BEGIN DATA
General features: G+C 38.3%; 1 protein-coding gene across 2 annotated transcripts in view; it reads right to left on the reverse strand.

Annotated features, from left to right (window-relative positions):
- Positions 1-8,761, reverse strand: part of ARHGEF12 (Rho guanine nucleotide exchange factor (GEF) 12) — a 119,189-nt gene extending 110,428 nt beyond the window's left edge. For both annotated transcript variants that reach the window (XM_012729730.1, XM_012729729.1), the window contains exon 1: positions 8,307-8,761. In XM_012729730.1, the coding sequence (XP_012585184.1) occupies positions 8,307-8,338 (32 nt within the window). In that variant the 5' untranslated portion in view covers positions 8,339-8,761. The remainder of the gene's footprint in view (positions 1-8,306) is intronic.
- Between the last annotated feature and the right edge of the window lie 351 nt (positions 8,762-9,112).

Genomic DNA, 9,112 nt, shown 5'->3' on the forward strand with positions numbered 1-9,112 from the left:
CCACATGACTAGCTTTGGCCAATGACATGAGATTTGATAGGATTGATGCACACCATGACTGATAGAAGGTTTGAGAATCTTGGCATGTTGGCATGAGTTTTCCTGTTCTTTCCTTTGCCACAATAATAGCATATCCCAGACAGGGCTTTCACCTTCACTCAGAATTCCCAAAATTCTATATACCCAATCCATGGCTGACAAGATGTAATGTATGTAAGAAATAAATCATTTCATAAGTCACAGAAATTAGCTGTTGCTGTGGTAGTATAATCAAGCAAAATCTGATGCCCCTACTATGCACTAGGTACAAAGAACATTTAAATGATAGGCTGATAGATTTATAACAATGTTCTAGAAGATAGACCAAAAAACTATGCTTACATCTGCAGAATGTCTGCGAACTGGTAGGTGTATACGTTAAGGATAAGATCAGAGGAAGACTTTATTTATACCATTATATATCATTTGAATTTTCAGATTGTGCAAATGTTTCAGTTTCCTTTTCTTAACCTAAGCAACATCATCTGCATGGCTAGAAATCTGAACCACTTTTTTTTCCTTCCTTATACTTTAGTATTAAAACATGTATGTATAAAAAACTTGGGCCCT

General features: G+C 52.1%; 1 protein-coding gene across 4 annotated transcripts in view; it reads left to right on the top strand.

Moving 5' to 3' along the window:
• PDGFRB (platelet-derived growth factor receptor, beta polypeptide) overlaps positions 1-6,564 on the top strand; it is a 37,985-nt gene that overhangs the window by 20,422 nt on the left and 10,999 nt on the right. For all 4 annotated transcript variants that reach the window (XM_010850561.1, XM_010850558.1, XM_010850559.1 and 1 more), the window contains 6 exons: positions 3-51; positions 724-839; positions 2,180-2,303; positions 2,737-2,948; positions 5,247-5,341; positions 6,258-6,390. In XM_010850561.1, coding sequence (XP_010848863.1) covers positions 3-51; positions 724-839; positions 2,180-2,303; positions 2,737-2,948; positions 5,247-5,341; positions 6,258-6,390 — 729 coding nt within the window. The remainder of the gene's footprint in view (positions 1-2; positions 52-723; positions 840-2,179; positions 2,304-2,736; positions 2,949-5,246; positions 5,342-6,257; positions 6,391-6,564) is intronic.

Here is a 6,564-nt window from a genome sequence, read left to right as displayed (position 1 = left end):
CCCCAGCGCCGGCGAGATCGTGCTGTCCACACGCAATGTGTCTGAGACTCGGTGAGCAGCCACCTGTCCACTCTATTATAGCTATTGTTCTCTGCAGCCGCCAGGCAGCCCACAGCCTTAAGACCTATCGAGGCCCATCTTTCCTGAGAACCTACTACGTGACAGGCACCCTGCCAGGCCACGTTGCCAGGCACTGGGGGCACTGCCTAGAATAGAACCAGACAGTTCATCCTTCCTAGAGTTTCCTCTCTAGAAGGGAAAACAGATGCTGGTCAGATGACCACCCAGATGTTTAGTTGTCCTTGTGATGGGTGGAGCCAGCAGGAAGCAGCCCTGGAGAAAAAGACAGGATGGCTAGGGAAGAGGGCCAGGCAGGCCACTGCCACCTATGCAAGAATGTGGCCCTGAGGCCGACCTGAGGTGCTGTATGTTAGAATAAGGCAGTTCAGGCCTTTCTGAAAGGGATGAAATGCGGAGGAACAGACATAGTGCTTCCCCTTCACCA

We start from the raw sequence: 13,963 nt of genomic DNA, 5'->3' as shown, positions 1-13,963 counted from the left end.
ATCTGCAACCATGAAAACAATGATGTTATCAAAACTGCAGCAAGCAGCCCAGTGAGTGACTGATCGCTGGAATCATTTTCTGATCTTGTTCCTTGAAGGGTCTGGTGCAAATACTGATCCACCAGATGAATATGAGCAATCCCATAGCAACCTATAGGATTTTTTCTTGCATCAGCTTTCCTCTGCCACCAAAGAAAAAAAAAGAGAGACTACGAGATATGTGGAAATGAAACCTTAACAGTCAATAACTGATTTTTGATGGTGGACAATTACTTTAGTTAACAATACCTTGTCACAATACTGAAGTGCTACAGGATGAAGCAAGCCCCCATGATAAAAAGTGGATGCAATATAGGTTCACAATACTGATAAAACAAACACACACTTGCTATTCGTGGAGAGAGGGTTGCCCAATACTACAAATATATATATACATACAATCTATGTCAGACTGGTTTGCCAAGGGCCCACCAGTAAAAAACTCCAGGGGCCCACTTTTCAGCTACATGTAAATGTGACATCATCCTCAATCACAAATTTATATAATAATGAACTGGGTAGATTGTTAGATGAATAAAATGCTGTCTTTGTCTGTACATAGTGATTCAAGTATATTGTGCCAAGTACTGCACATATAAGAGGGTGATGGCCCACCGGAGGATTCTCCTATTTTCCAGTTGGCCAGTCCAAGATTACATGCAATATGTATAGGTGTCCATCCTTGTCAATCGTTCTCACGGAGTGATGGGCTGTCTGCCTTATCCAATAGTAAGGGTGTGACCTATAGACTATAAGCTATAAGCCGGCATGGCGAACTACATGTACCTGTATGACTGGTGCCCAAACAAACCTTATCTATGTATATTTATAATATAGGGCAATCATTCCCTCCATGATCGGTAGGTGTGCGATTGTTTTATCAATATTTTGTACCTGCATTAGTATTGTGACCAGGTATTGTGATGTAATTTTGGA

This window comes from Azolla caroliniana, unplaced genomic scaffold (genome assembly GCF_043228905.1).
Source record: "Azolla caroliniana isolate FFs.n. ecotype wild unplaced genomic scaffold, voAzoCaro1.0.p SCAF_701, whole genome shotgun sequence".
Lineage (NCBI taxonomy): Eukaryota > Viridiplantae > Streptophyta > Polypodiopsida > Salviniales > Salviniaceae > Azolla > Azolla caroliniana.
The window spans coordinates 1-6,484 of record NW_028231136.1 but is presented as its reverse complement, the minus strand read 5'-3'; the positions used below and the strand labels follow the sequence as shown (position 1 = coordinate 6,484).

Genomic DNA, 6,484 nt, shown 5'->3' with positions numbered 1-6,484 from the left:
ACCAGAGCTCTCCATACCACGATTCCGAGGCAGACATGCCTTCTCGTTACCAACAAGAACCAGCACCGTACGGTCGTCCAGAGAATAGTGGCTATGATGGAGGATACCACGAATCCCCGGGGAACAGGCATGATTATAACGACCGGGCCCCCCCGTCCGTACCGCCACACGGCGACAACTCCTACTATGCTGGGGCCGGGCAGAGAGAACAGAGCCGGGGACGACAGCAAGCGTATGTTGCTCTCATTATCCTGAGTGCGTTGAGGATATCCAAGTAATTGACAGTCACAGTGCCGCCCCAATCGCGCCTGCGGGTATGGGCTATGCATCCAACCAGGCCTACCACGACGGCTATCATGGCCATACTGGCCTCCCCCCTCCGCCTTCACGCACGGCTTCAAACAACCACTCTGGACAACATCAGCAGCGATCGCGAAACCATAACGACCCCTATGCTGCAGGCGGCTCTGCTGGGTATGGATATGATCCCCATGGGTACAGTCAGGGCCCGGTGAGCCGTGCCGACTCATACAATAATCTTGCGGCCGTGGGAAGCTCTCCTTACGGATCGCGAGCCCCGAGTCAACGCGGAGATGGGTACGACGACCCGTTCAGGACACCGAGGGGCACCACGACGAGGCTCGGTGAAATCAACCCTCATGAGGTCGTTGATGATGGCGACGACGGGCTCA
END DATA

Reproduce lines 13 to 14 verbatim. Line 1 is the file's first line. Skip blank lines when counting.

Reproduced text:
ATCTGCAACCATGAAAACAATGATGTTATCAAAACTGCAGCAAGCAGCCCAGTGAGTGACTGATCGCTGGAATCATTTTCTGATCTTGTTCCTTGAAGGGTCTGGTGCAAATACTGATCCACCAGATGAATATGAGCAATCCCATAGCAACCTATAGGATTTTTTCTTGCATCAGCTTTCCTCTGCCACCAAAGAAAAAAAAAGAGAGACTACGAGATATGTGGAAATGAAACCTTAACAGTCAATAACTGATTTTTGATGGTGGACAATTACTTTAGTTAACAATACCTTGTCACAATACTGAAGTGCTACAGGATGAAGCAAGCCCCCATGATAAAAAGTGGATGCAATATAGGTTCACAATACTGATAAAACAAACACACACTTGCTATTCGTGGAGAGAGGGTTGCCCAATACTACAAATATATATATACATACAATCTATGTCAGACTGGTTTGCCAAGGGCCCACCAGTAAAAAACTCCAGGGGCCCACTTTTCAGCTACATGTAAATGTGACATCATCCTCAATCACAAATTTATATAATAATGAACTGGGTAGATTGTTAGATGAATAAAATGCTGTCTTTGTCTGTACATAGTGATTCAAGTATATTGTGCCAAGTACTGCACATATAAGAGGGTGATGGCCCACCGGAGGATTCTCCTATTTTCCAGTTGGCCAGTCCAAGATTACATGCAATATGTATAGGTGTCCATCCTTGTCAATCGTTCTCACGGAGTGATGGGCTGTCTGCCTTATCCAATAGTAAGGGTGTGACCTATAGACTATAAGCTATAAGCCGGCATGGCGAACTACATGTACCTGTATGACTGGTGCCCAAACAAACCTTATCTATGTATATTTATAATATAGGGCAATCATTCCCTCCATGATCGGTAGGTGTGCGATTGTTTTATCAATATTTTGTACCTGCATTAGTATTGTGACCAGGTATTGTGATGTAATTTTGGA

This window comes from Azolla caroliniana, unplaced genomic scaffold (genome assembly GCF_043228905.1).